Honeywell v. Universal Avionics (Fed. Cir. 2007).
Honeywell holds a patent covering a final-approach flight warning system. The novel system was able to determine whether the flight was in its final-approach without relying upon wing flap position. Universal’s TAWS system is allegedly infringing. After claim construction, a jury found infringement.
Honeywell’s claim discussed the “heading” of the aircraft in one element of the claim. The drafter should have used “bearing” instead because the focus was on the aircraft’s relative direction. On appeal, the CAFC determined that the specification did its job of redefining heading and thus, allowed the court to define heading as the bearing.
The specification of the ’436 patent clearly communicates the meaning the patentees have assigned to the term “heading.” It does so by describing the claimed system’s alignment determination as depending on the direction of the aircraft from the runway (i.e., what is conventionally known as the aircraft’s bearing), not the direction in which the aircraft is pointing (i.e., what is conventionally known as the aircraft’s heading).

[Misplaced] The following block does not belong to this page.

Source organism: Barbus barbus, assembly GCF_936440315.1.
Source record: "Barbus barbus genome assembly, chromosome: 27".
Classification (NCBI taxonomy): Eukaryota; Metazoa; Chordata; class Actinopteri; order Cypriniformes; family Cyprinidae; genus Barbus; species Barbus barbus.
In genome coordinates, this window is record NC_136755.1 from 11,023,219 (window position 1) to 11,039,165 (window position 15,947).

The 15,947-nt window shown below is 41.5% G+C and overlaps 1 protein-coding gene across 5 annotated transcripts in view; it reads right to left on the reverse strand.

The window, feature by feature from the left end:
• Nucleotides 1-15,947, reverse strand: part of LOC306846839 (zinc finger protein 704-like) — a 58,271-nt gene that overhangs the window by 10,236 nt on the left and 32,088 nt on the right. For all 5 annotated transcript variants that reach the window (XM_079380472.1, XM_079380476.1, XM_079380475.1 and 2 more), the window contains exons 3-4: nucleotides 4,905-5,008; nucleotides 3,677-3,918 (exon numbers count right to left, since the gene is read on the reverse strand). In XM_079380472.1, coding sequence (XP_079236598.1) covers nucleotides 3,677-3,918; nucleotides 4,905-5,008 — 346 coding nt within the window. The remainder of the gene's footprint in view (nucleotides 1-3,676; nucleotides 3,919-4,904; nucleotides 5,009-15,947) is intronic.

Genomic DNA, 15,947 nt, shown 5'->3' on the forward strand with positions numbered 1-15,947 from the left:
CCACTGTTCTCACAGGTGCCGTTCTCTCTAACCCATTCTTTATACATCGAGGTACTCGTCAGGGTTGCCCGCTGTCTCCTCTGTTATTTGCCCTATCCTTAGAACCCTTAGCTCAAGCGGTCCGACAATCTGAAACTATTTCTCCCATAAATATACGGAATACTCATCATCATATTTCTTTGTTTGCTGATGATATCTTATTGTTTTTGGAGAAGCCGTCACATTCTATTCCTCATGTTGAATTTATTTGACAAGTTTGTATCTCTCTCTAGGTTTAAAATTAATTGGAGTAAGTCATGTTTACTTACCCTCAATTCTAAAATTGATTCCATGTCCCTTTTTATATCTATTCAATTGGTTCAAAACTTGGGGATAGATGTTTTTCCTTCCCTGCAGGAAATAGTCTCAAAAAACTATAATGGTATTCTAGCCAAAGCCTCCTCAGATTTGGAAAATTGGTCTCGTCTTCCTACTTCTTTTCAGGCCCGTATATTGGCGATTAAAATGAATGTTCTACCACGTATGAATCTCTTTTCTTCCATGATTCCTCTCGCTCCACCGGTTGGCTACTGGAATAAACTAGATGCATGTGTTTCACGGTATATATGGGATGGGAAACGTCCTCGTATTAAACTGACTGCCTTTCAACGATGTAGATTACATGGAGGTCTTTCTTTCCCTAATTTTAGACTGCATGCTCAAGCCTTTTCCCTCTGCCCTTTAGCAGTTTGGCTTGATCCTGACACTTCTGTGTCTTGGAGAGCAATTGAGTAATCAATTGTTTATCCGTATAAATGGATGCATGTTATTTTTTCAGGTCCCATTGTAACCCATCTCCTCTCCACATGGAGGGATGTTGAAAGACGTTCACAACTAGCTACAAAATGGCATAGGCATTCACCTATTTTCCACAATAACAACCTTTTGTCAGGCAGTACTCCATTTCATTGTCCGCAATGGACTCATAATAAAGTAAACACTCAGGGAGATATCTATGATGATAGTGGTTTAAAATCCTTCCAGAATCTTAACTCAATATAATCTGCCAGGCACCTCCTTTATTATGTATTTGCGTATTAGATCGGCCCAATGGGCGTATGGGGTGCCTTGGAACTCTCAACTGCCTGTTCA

Lessen to consider: The patentee Honeywell won here because its patent claim was narrowly defined.
In June 2007, another case between Honeywell and Universal was decided by the CAFC. [LINK]